Exploring the needs of the Canadian Gaming Industry Locally


The Canadian Gaming Association (CGA) and the Sault Ste. Marie Education Partners (SSMEP) have teamed up to undertake a needs assessment of the Canadian gaming industry, with the goal of creating a national approach to gaming-centric education.

With total industry revenues of more than $16 billion (2010), the Canadian gaming industry has evolved significantly over the past two decades and now offers customers a more diverse and enriched entertainment experience. However, 20 years of growth and change have also exposed the need to provide gaming industry professionals with greater educational and training opportunities.

Gaming in Canada is highly labour intensive. The industry has created thousands of jobs in nearly every province, supporting more than 128,000 full-time jobs, and provides a valuable source of non-tax revenue for governments across the country.

In order to identify the specific training and education requirements that gaming operators, regulators and suppliers have for their employees, the CGA and SSMEP, which consists of Algoma University, Sault College, and the Sault Ste. Marie Innovation Centre (SSMIC), are undertaking a multi-phased national needs assessment that includes both a questionnaire and face-to-face interviews in jurisdictions across the country.

“With a mandate to create a better understanding of the Canadian gaming industry through education, CGA will take a leadership role in offering relevant and exclusive training for those working in gaming,” said Bill Rutsey, CEO of the Canadian Gaming Association. “The first step is the needs assessment, which is unprecedented in our industry, and we are very fortunate to draw on the expertise of the SSMEP. CGA’s ultimate goal is to ensure that programs meeting a set of nationally-recognized standards are delivered in co-operation with education institutions across the country.”

“The SSMEP partners are excited to take part in this important national study that will help position Sault Ste. Marie as a national leader in lottery and gaming education and training,” said Tom Vair, Executive Director, Sault Ste. Marie Innovation Centre. “Together, CGA and SSMEP will develop a progressive model for acquiring, creating and disseminating educational content across the country, and the partners will be instrumental in producing ground-breaking insight into the specialized training needs of this important industry.”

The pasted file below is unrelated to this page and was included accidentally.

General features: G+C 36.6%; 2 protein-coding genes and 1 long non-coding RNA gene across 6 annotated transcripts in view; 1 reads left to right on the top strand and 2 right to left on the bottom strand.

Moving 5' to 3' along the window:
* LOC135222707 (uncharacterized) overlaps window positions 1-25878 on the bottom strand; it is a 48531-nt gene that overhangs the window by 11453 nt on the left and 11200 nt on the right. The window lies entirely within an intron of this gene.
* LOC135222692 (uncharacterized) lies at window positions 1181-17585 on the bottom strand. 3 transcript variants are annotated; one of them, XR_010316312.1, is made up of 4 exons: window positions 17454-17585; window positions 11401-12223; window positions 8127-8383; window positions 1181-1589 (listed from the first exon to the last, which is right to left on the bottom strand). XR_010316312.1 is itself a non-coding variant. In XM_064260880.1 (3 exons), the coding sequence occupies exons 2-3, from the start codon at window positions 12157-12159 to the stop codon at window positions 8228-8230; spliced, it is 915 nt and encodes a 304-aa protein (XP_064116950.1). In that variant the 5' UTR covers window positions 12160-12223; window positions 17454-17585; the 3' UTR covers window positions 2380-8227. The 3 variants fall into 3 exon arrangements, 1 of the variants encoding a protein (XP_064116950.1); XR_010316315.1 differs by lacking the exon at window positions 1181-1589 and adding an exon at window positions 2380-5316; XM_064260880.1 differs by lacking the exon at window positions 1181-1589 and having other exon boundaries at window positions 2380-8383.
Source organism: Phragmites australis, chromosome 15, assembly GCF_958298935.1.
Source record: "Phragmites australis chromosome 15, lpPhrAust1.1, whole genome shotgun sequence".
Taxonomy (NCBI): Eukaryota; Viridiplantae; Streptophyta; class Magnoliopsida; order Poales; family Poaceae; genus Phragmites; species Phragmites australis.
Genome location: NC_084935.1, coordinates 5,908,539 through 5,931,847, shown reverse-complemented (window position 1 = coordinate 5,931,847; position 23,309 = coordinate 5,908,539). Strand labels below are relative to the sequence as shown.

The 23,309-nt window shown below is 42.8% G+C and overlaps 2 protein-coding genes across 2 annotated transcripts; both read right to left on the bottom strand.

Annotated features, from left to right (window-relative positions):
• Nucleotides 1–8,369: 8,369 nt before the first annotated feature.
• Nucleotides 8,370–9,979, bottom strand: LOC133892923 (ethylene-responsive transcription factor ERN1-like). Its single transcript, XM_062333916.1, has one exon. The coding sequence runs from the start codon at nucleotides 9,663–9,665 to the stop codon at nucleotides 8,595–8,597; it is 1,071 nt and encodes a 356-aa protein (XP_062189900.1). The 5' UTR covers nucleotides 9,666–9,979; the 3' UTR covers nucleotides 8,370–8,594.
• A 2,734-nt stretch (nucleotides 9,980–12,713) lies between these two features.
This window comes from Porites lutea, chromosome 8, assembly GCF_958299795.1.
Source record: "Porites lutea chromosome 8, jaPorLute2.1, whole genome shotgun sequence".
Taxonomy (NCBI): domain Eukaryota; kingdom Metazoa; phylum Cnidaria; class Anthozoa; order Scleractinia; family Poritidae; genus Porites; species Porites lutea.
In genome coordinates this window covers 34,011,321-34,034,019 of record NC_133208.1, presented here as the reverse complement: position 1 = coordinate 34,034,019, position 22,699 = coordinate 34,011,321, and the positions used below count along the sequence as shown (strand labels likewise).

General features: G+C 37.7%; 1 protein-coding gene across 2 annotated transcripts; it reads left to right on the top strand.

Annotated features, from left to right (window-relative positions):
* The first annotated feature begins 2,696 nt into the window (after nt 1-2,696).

The Canadian Gaming Summit in June in Ottawa and Gatineau will offer further opportunities for the needs assessment process, including an update of progress and findings to date.

CGA and SSMEP are working towards a deadline of October to share results and discuss next steps with the Canadian gaming industry. The final deliverable will be a Canadian gaming curriculum, developed using existing material from industry leaders as well as Canadian and global education partners.


  1. The gaming industry is turning our youth into unhealthy fat couch potatoes with no ambition to do anything other than to buy the newest game and grow roots into the couch.

    • Not all gamers are like this. This is partially on the parents for allowing it to get to this level. Games and computers have made it easy for lazy parenting to take over. My kids adore games and computer time but also crave the outdoors since that is how we raised them. I see your concern but it isn’t only the fault of the gaming industry.

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